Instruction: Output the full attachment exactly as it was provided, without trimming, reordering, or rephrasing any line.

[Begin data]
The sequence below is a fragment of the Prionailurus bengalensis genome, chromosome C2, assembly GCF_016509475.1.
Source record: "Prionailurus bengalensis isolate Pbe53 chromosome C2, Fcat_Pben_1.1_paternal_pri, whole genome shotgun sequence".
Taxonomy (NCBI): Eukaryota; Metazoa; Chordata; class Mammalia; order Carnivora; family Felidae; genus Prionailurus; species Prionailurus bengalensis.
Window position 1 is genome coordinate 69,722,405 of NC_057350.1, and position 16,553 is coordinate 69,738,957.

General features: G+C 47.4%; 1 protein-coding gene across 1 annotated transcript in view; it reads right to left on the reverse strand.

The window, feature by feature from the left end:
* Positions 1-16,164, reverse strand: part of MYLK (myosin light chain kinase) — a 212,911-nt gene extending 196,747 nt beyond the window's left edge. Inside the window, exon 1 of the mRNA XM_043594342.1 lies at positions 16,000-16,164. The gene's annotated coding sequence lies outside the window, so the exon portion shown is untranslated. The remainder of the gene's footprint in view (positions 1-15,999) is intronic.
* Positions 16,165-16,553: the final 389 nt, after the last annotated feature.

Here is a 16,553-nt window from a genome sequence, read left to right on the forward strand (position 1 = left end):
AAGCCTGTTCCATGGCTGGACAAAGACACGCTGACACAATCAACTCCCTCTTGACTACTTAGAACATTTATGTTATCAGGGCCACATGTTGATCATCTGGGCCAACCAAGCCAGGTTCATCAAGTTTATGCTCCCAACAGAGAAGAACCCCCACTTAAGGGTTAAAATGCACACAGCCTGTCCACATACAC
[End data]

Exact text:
The sequence below is a fragment of the Prionailurus bengalensis genome, chromosome C2, assembly GCF_016509475.1.
Source record: "Prionailurus bengalensis isolate Pbe53 chromosome C2, Fcat_Pben_1.1_paternal_pri, whole genome shotgun sequence".
Taxonomy (NCBI): Eukaryota; Metazoa; Chordata; class Mammalia; order Carnivora; family Felidae; genus Prionailurus; species Prionailurus bengalensis.
Window position 1 is genome coordinate 69,722,405 of NC_057350.1, and position 16,553 is coordinate 69,738,957.

General features: G+C 47.4%; 1 protein-coding gene across 1 annotated transcript in view; it reads right to left on the reverse strand.

The window, feature by feature from the left end:
* Positions 1-16,164, reverse strand: part of MYLK (myosin light chain kinase) — a 212,911-nt gene extending 196,747 nt beyond the window's left edge. Inside the window, exon 1 of the mRNA XM_043594342.1 lies at positions 16,000-16,164. The gene's annotated coding sequence lies outside the window, so the exon portion shown is untranslated. The remainder of the gene's footprint in view (positions 1-15,999) is intronic.
* Positions 16,165-16,553: the final 389 nt, after the last annotated feature.

Here is a 16,553-nt window from a genome sequence, read left to right on the forward strand (position 1 = left end):
AAGCCTGTTCCATGGCTGGACAAAGACACGCTGACACAATCAACTCCCTCTTGACTACTTAGAACATTTATGTTATCAGGGCCACATGTTGATCATCTGGGCCAACCAAGCCAGGTTCATCAAGTTTATGCTCCCAACAGAGAAGAACCCCCACTTAAGGGTTAAAATGCACACAGCCTGTCCACATACAC